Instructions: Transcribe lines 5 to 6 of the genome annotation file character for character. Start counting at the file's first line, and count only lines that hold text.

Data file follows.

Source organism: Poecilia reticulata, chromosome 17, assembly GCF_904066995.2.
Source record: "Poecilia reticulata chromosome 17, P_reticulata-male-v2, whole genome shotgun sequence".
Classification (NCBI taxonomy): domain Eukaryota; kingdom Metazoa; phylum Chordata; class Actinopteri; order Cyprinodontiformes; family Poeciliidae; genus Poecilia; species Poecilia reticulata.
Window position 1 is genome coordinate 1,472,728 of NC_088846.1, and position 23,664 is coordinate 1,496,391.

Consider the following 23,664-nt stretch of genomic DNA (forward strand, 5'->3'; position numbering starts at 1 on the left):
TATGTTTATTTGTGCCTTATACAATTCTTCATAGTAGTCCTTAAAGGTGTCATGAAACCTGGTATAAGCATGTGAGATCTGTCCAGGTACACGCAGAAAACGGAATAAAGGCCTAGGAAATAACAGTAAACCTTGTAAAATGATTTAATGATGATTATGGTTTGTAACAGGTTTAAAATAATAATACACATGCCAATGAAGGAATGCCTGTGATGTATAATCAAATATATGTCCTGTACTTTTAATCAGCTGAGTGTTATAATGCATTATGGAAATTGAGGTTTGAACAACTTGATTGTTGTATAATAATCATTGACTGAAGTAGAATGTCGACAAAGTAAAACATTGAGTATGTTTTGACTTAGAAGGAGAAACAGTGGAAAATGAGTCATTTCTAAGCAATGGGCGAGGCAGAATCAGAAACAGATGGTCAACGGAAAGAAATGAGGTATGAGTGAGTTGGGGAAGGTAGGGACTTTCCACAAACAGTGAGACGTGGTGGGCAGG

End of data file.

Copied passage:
Consider the following 23,664-nt stretch of genomic DNA (forward strand, 5'->3'; position numbering starts at 1 on the left):
TATGTTTATTTGTGCCTTATACAATTCTTCATAGTAGTCCTTAAAGGTGTCATGAAACCTGGTATAAGCATGTGAGATCTGTCCAGGTACACGCAGAAAACGGAATAAAGGCCTAGGAAATAACAGTAAACCTTGTAAAATGATTTAATGATGATTATGGTTTGTAACAGGTTTAAAATAATAATACACATGCCAATGAAGGAATGCCTGTGATGTATAATCAAATATATGTCCTGTACTTTTAATCAGCTGAGTGTTATAATGCATTATGGAAATTGAGGTTTGAACAACTTGATTGTTGTATAATAATCATTGACTGAAGTAGAATGTCGACAAAGTAAAACATTGAGTATGTTTTGACTTAGAAGGAGAAACAGTGGAAAATGAGTCATTTCTAAGCAATGGGCGAGGCAGAATCAGAAACAGATGGTCAACGGAAAGAAATGAGGTATGAGTGAGTTGGGGAAGGTAGGGACTTTCCACAAACAGTGAGACGTGGTGGGCAGG